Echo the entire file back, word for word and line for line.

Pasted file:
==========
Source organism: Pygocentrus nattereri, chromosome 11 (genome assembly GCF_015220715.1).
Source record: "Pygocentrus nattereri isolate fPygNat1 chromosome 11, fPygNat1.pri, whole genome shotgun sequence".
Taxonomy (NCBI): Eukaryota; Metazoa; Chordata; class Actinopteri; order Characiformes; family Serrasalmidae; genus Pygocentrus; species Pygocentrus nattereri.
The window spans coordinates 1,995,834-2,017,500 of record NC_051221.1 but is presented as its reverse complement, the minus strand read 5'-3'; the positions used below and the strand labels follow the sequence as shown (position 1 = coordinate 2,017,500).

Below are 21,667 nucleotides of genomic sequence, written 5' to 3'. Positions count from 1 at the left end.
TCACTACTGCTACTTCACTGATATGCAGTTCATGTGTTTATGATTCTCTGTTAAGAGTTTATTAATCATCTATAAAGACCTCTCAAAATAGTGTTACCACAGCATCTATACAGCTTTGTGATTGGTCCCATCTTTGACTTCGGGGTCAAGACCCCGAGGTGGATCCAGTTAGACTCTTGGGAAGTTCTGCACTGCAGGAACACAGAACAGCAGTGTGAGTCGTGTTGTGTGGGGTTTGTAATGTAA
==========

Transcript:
Source organism: Pygocentrus nattereri, chromosome 11 (genome assembly GCF_015220715.1).
Source record: "Pygocentrus nattereri isolate fPygNat1 chromosome 11, fPygNat1.pri, whole genome shotgun sequence".
Taxonomy (NCBI): Eukaryota; Metazoa; Chordata; class Actinopteri; order Characiformes; family Serrasalmidae; genus Pygocentrus; species Pygocentrus nattereri.
The window spans coordinates 1,995,834-2,017,500 of record NC_051221.1 but is presented as its reverse complement, the minus strand read 5'-3'; the positions used below and the strand labels follow the sequence as shown (position 1 = coordinate 2,017,500).

Below are 21,667 nucleotides of genomic sequence, written 5' to 3'. Positions count from 1 at the left end.
TCACTACTGCTACTTCACTGATATGCAGTTCATGTGTTTATGATTCTCTGTTAAGAGTTTATTAATCATCTATAAAGACCTCTCAAAATAGTGTTACCACAGCATCTATACAGCTTTGTGATTGGTCCCATCTTTGACTTCGGGGTCAAGACCCCGAGGTGGATCCAGTTAGACTCTTGGGAAGTTCTGCACTGCAGGAACACAGAACAGCAGTGTGAGTCGTGTTGTGTGGGGTTTGTAATGTAA